Trillium Book Awards Author Reading 2015


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Sex and the socialites
The London Sunday Times this week has a fascinating long excerpt from Paula Byrne's forthcoming book Mad World: Evelyn Waugh and the Secrets of Brideshead. Anyone familiar with Brideshead Revisited, or the life and other works of Waugh, will be engrossed by this piece, which lays bare (so to speak) all the delectable real-life scandal and naughtiness that gave birth to Waugh's masterpiece. Here's just a wee a snippet: Fast cars, faster women and sexual experimentation: the parties got wilder. Drug abuse — particularly cocaine and hashish — was rife. Evelyn Waugh, embarking on his career as one of Britain’s finest writers, chronicled every excessive detail. He went to a lesbian party where a baronet “dressed first as a girl and then stark naked” danced the charleston while a Russian played a saw like a violin.

Literary tête-à-tête
Meanwhile, those interested in Hemingway will want to read Brad Frenette's interview, in the National Post's The Afterword, with Sean Hemingway, grandson of Ernest. The two discuss a new edition of A Moveable Feast, which Sean Hemingway says he has restored to his grandfather's original text, using the original manuscript. His comments are fascinating if read in tandem with those made by Hemingway friend and biographer A. E. Hotchner in a recent New York Times Op-ed, which he wrote in reaction to the new edition. A Moveable Feast, of course, was published posthumously, and Sean Hemingway claims that the version originally published by Scribner in 1964 was edited significantly by Mary Hemingway after Papa's death and does not represent the book his grandfather had actually wanted to publish. Hotchner insists that in 1959, while visiting Hemingway in Cuba, Hemingway gave him the finished manuscript of A Moveable Feast to deliver to Charles Scribner Jr. in New York and that what was eventually published was essentially the same material. Sean Hemingway claims he worked from his grandfather's original handwritten manuscript, produced in the late 1950s, and that he restored much of the text that was cut out by Mary Hemingway. Hotchner claims he was present in 1956, when Charles Ritz, of Paris' Ritz Hotel, produced for Hemingway a suitcase he had left in storage at the hotel in 1930 and which, it turned out, contained Papa's notebooks that formed the basis of A Moveable Feast. Something makes me think this isn't the last we'll here of this little spat.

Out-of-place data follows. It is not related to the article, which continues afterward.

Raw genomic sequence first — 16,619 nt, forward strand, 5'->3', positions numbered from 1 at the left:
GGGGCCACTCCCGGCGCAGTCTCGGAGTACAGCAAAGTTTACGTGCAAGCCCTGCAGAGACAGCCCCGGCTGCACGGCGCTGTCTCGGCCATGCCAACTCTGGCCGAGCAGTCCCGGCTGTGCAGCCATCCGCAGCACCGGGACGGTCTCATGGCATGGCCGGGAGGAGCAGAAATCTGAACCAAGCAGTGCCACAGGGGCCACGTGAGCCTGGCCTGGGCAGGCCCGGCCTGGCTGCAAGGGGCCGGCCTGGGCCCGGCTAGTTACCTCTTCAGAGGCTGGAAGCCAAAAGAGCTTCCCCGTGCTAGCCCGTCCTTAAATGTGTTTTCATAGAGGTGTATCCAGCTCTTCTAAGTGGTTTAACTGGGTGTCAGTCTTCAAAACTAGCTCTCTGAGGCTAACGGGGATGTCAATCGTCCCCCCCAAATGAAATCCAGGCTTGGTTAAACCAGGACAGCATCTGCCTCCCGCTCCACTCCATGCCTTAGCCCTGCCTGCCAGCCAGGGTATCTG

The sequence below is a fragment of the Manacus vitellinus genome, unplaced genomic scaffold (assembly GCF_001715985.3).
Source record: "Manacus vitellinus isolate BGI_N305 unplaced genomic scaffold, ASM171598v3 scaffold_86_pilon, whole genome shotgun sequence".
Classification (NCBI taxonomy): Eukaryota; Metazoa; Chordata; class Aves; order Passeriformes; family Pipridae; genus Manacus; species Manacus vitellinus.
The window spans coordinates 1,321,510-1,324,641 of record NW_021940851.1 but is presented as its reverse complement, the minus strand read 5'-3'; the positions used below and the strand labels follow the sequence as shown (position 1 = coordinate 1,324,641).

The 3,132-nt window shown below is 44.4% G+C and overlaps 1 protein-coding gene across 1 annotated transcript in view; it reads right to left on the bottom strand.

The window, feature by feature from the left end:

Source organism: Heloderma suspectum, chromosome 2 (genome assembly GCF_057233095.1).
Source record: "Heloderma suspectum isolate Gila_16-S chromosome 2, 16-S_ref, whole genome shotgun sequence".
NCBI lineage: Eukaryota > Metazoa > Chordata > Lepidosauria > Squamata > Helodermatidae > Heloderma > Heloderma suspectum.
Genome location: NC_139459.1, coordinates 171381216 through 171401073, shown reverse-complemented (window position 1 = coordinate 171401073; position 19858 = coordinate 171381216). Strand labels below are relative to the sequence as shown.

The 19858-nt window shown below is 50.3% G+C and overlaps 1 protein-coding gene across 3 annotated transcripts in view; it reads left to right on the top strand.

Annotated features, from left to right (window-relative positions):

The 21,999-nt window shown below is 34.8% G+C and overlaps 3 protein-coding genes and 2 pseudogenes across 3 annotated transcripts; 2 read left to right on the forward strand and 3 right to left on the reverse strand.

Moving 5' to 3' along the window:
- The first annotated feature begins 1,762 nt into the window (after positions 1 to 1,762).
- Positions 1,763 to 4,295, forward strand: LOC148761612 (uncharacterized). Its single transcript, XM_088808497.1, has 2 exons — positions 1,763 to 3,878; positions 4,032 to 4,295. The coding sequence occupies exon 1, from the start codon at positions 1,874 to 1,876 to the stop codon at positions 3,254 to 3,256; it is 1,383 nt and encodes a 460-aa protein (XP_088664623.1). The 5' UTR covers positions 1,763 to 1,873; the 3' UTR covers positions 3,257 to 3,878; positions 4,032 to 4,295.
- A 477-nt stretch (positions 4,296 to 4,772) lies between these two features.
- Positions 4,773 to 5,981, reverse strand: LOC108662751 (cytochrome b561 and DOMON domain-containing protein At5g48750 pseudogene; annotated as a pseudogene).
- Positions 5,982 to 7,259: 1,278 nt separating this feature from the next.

Baffled booker bookies
Apparently London bookies are baffled by the fact that 95% of the bets made so far in this year's Booker contest have been for Hilary Mantel's Wolf Hall. "It is as though a tip has gone around the literary world telling everyone that Mantel is a certainty," the Independent quotes odds-maker Graham Sharp as saying. The article goes on to remind us of that infamous 2002 contest when "bookmakers had to suspend betting on the outcome of the Booker prize after the award's official website accidentally displayed a dummy page naming Life of Pi's author Yann Martel as the winner." Nothing of the sort has happened this year. Nonetheless, not since 2002 has early betting so clearly pointed to one book.

Wilson's "Won't Do" list
There's a wonderful note, reproduced on, showing a list of the many things (21 in total) that Edmund Wilson simply would not do in his wrole as a writer, most of which these days are considered necessary — if not mandatory — for most writers if they want to continue paying the rent. They include: "Judge literary contests", "Give interviews", and "Autograph books for strangers". A handwritten addition at the top of the list reads: "I don't [do] live readings either unless I’m offered a very large fee.” No doubt if Wilson were alive today, "Blogging" would be on the list as well. Ahem. (Thanks to bookninja.)

Born on third
This makes my skin crawl. In large part because, as the writer says, I really do want to dislike this kid, but from the sounds of it he's immensely likable. It also makes me want to read his work.

Kindle smackdown
The gang at Green Apple Books in San Francisco have been producing some very funny videos that pit the Kindle against the boring old book. Guess who wins.

Skin book
The Boston Globe's book blog has a post about a call from HTML Giant for those with literary tattoos to submit pics for a proposed new book. They also point us to contrariwise, a site apparently devoted to such tatoos. Where art thou Derek?

The views expressed in the Writer-in-Residence blogs are those held by the authors and do not necessarily reflect the views of Open Book: Toronto.

Shaun Smith

Shaun Smith is a novelist and journalist living in Toronto. His young adult novel Snakes & Ladders was published in January 2009 by the Dundurn Group.

Go to Shaun Smith ’s Author Page